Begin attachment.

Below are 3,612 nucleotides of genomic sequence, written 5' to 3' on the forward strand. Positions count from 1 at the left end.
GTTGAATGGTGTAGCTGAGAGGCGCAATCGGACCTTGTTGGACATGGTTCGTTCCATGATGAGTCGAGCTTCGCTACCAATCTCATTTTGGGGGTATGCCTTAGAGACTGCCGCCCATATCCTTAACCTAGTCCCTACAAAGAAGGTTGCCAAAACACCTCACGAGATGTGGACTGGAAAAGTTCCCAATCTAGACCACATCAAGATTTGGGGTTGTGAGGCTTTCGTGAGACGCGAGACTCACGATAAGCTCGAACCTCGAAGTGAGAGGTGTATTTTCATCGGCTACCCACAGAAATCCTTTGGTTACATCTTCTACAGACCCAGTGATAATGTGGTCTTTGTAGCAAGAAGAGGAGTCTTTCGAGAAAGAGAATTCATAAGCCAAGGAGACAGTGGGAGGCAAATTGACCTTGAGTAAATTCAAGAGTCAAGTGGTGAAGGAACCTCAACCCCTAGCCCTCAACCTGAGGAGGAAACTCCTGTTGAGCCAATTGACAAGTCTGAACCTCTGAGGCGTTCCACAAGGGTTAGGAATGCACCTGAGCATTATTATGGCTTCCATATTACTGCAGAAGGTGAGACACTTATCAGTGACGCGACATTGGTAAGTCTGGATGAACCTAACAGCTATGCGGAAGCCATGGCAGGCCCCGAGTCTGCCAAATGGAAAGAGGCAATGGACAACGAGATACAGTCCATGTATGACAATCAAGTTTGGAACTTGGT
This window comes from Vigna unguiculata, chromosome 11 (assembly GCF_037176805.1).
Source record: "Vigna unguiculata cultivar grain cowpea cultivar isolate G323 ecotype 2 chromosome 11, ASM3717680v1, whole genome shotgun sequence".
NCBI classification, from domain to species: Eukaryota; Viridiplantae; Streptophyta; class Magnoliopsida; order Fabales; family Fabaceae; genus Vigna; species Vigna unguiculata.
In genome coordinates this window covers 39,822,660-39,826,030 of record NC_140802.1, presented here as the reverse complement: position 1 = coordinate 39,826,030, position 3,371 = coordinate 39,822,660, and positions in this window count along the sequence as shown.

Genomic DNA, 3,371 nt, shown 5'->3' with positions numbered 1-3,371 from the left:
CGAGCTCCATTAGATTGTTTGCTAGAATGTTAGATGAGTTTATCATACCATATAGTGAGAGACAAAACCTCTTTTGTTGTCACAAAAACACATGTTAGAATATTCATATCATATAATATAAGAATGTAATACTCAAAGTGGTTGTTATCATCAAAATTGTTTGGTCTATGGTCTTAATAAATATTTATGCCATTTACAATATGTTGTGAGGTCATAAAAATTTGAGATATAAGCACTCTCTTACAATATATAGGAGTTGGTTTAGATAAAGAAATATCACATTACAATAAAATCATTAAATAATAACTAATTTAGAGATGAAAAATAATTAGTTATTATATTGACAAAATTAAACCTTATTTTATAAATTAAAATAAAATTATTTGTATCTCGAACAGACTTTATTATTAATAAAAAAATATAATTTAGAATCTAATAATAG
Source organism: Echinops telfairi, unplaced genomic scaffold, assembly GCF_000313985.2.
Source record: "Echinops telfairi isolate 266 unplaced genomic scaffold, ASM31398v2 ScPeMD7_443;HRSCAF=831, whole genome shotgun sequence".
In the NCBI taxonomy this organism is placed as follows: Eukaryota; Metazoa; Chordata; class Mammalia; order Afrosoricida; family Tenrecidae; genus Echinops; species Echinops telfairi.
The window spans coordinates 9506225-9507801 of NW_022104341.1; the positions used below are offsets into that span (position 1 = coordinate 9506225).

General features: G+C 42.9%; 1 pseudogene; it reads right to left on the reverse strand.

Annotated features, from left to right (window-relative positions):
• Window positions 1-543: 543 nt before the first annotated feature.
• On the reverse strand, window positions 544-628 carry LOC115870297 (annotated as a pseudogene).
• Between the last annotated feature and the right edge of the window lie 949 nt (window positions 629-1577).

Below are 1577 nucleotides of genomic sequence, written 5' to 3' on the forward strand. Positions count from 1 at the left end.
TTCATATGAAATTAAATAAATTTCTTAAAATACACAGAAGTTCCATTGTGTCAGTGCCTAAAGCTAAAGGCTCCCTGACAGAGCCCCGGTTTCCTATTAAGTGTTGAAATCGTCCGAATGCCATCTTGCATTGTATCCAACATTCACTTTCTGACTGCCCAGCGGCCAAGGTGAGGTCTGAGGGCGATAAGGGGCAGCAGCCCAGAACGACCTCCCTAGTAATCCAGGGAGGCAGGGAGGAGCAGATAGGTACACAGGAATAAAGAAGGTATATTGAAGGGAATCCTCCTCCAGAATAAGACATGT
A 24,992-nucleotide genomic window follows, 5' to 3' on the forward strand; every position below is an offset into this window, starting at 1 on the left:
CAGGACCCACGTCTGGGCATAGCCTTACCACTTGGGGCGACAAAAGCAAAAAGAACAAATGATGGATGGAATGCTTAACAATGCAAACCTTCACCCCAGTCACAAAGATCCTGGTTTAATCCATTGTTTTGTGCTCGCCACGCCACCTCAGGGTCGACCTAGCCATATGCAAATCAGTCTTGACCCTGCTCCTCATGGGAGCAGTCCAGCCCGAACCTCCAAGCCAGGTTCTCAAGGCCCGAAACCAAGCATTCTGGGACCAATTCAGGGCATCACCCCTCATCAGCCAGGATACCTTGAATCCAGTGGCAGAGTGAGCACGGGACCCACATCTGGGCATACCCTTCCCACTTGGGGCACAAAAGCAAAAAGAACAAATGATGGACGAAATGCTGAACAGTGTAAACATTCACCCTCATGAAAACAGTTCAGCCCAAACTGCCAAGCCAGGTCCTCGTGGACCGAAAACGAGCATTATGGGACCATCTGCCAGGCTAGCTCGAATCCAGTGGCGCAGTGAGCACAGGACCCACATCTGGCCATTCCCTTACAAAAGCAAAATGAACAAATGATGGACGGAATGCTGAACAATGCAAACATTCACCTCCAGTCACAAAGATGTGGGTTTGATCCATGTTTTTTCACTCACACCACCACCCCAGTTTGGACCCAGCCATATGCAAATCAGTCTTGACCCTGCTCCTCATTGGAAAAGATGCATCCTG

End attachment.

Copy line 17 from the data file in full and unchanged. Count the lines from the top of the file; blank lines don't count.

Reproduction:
• Between the last annotated feature and the right edge of the window lie 949 nt (window positions 629-1577).